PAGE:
Tuesday, February 5, 2013

The more people learn about road pricing, the less they like it!

That was the main takeaway from a remarkable report just published by the National Capital Region Transportation Planning Board.
The Board used an intensive “deliberative forum” format to educate and engage citizen groups.  They looked at congestion in the Washington metro area – obviously a huge concern – and ways that road pricing could be used to raise money to improve the system.
The most extensive pricing system – in effect an elaborate vehicle miles traveled (VMT) tax using GPS – “triggered a strong negative response…The objections toward this scenario were visceral.  Participants found the proposal overwhelming and unfamiliar, they thought it would be impossible to implement, and they were concerned about where the money that was raised would go…The scenario provoked a sense of outrage regarding issues of privacy and government overreach.”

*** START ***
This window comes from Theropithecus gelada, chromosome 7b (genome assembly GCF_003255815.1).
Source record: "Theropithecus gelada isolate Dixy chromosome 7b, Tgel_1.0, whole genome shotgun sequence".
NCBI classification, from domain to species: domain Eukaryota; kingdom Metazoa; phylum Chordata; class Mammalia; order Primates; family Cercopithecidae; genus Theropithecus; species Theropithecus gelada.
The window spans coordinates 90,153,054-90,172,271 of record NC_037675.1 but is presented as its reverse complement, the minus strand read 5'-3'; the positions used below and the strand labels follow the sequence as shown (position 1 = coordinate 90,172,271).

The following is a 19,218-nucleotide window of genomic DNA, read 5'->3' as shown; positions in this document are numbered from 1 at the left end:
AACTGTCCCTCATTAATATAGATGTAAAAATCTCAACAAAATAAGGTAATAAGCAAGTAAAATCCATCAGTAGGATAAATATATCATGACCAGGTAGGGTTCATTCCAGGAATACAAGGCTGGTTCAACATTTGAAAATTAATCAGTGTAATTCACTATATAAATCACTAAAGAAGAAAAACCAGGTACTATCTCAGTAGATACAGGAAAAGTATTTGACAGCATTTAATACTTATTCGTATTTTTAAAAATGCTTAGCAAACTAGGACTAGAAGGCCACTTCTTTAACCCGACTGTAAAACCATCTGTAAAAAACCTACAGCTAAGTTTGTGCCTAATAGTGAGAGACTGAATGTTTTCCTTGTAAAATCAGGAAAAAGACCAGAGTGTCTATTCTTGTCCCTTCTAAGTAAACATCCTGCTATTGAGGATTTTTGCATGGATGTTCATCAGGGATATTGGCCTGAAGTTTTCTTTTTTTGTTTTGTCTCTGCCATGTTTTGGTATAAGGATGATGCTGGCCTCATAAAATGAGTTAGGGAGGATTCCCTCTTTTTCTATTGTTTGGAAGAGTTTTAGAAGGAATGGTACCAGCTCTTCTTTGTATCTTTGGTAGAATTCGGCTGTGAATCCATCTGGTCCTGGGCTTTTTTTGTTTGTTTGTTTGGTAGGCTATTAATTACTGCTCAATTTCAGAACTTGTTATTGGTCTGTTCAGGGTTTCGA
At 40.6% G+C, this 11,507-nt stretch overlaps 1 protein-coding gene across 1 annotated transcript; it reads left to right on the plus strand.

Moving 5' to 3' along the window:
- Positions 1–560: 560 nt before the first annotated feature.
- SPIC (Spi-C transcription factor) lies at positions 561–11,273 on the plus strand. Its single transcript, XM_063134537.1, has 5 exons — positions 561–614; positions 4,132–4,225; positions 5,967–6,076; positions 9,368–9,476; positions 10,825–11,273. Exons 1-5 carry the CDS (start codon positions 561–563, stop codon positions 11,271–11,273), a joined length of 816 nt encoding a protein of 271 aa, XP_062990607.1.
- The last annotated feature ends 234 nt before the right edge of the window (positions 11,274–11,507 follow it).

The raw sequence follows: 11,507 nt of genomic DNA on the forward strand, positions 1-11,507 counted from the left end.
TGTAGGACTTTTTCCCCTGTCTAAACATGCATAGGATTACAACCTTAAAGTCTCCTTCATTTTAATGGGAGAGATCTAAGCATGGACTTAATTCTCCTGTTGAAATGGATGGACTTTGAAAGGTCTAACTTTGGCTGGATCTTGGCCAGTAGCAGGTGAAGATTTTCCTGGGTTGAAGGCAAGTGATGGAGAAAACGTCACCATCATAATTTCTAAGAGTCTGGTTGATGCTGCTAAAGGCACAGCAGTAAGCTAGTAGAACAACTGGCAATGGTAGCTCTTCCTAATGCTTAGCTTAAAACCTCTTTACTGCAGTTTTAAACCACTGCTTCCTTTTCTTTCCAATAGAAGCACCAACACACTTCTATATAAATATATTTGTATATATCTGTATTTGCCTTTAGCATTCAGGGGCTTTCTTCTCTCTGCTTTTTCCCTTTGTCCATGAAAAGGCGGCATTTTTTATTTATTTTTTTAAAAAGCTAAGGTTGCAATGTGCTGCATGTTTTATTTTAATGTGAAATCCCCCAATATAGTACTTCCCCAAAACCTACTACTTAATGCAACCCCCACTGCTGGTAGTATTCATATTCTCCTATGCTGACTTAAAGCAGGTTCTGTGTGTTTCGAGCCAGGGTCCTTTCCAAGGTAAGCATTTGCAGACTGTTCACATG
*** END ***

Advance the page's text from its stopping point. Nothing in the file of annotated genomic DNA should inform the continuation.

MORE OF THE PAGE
Wow.  And this was not an instant reaction, but one based on an intensive briefing.
What did these citizens like better?  The gas tax!
“People…became much more supportive of gas tax increases after a lengthy discussion about current funding problems and options for road pricing.  At the beginning of the forums, 21% of participants thought gas taxes should be raised to pay for transportation improvements.  By the end, 57% thought they should be raised.”
I believe this report supports my conclusion that many people continue to underestimate both the public resistance to VMT-type taxes and the resilience of the gas tax as a revenue source.

No comments:

Post a Comment